What ingredients make up the ideal client?
After an enormous budget and complete creative freedom(!), I’d say a good level of open communication, trust, and a shared creative vision. Trust being number one.
Tell me one thing you’ve learned that you would like to pass on to other creatives.
After 26 odd years in the business I still feel like I’m learning myself! I was thinking the other day that one important thing that has taken me a long time to learn is to chill the fuck out about client work – all aspects of it. Winning it, keeping it, doing good work for them, pleasing them, disappointing them, etc etc. I carried a lot of anxiety about “getting it wrong” in the early days of having my own business. Since I’ve lightened up I’ve enjoyed it more and done better work. So maybe the advice would be: “don’t be too hard on yourself”.
What three pieces of work do you wish were in your portfolio?
Damn, that’s tricky! I love the work of Jean Paul Goude, a French designer, art director, illustrator and photographer. His work is a lovely mix of disciplines and then applied to print, moving image and environments.
A more tangible answer might be anything by Peter Savile (maybe New Order’s ‘Low Life’ album artwork?). I also love James Victore, a US designer, illustrator and artist – maybe I’d choose one of his ‘Disney Go Home’ protest posters. And also Paula Scher, a fantastic graphic designer who’s also a partner at Pentagram NY. I’d put all of her work in my portfolio, but if I had to choose one project, it’d be the work she did for the Public Theatre in NY. Paula Scher is a genius.
What’s your favourite piece of work from your portfolio?
Our 2010 season campaign for the Orchestra of the Age of Enlightenment. The idea came from a self portrait photographic project I was playing with that used colourful gaffer tape (that sounds narcissistic, but it was before ‘selfies’ had a bad name). Anyway, I showed the client my self portraits and pitched the idea of shooting the orchestra members in the same way. They loved the idea and it became a really successful campaign that went viral (again, this was before brands tried to force campaigns to go viral – ours happened organically). It earned the orchestra tens of thousands of pounds in free media. For me, it was a perfect mix of three things I love: graphic art, photography and whimsical ideas.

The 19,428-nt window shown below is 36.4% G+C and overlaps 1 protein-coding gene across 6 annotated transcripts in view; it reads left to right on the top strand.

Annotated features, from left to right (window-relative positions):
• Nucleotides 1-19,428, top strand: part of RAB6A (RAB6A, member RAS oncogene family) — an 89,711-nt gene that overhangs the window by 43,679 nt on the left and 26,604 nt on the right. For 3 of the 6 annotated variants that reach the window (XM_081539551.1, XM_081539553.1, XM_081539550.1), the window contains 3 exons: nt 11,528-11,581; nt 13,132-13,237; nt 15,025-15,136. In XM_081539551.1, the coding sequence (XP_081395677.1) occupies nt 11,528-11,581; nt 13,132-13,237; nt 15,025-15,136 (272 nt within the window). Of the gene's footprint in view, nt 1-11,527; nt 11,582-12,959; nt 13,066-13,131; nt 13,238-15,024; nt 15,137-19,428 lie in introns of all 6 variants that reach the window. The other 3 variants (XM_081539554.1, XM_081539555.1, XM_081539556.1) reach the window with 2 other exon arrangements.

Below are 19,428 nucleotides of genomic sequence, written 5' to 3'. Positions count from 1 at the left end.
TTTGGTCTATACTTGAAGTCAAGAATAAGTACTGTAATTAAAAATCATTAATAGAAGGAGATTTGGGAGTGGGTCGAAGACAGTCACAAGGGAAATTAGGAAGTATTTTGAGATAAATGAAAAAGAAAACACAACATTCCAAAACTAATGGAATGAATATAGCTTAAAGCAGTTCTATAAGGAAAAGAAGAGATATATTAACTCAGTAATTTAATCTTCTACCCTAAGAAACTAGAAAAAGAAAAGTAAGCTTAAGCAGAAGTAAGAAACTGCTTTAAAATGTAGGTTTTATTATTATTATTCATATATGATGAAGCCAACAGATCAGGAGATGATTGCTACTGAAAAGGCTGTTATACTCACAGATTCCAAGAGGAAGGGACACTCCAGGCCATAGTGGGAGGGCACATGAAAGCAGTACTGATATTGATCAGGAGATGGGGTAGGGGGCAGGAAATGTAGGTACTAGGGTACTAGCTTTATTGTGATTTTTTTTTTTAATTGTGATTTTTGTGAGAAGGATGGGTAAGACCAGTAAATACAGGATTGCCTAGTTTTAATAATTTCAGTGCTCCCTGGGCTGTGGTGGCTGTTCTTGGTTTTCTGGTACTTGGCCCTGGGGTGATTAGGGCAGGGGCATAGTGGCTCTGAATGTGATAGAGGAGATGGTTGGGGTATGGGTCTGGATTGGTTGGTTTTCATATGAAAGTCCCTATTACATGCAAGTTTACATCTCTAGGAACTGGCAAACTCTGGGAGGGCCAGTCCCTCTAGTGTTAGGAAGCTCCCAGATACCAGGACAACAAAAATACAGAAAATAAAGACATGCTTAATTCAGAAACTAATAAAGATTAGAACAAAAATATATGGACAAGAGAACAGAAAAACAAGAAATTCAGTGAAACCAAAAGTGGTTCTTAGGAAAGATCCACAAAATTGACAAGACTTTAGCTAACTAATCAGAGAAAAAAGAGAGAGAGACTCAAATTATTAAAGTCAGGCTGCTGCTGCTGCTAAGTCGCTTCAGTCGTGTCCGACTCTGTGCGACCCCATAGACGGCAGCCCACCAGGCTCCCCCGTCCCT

What one thing would make your job easier or better?
I think more time away from screens. Technology has helped the industry to move on in lots of great ways, but I’m not sure that staring at a screen is the best place to do creative work. In fact, I’m certain it isn’t. I try and turn it off or turn away as much as I can. We’ve tweaked our working hours, too. Inspired by the Swedes, we now work a six hour day: 9.30–4.30, giving us a little less time at our screens and a little more time living our lives, and it’s had a very positive impact. We’re just as productive as we’ve always been, if not more so.
If you weren’t a Graphic Designer, what would you be?
A photographer and a member of Magnum. If you put me on the spot I’d like to be Elliot Erwitt or Harry Gruyeart, please. Either will do!
Thanks Chris. It’s really refreshing to hear that you’re addressing the work/life balance thing rather than just paying lip service to it. I hope the experiment continues to pay dividends. Oh, and keep on reading!
You can read more creative mind probing here